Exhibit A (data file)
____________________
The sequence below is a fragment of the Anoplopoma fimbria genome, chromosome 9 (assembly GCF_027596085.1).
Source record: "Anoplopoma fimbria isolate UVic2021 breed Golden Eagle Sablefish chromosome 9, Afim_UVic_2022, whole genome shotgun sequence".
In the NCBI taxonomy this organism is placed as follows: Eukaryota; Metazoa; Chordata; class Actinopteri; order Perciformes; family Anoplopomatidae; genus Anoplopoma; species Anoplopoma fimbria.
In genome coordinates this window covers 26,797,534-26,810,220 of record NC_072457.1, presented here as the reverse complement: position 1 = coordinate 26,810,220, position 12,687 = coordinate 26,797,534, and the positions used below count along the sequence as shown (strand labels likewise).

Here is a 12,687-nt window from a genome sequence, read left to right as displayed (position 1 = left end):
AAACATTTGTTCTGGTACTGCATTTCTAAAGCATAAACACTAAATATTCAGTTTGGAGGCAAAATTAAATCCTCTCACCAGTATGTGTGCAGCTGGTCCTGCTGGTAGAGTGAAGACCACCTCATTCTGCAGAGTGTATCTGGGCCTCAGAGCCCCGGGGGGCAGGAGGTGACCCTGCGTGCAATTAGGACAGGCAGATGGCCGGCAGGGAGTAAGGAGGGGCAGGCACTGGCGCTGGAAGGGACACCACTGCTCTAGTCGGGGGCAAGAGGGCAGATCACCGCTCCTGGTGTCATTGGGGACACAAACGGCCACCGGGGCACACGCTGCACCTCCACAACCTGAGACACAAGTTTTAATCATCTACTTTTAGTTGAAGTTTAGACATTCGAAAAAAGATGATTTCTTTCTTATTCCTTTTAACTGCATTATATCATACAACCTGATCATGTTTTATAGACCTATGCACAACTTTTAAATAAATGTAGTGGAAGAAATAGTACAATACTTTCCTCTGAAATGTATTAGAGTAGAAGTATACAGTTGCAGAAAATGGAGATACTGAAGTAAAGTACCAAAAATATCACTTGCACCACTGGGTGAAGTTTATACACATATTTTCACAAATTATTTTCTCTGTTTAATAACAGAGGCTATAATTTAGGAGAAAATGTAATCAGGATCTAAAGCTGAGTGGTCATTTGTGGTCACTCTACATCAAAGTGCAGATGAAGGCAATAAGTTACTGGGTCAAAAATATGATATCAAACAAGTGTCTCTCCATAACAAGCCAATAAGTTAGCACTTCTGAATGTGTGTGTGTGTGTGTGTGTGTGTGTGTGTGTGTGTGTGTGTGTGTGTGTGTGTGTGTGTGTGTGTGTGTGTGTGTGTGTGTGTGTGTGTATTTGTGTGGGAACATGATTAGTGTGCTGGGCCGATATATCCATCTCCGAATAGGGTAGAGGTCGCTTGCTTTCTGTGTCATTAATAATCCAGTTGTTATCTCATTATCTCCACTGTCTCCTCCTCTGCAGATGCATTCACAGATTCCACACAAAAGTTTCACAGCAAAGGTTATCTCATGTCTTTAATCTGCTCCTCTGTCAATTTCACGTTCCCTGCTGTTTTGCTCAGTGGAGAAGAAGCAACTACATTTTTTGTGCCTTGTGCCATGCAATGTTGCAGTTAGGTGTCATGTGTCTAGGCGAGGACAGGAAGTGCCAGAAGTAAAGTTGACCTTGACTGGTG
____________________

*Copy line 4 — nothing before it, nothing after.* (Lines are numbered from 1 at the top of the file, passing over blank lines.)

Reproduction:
In genome coordinates this window covers 26,797,534-26,810,220 of record NC_072457.1, presented here as the reverse complement: position 1 = coordinate 26,810,220, position 12,687 = coordinate 26,797,534, and the positions used below count along the sequence as shown (strand labels likewise).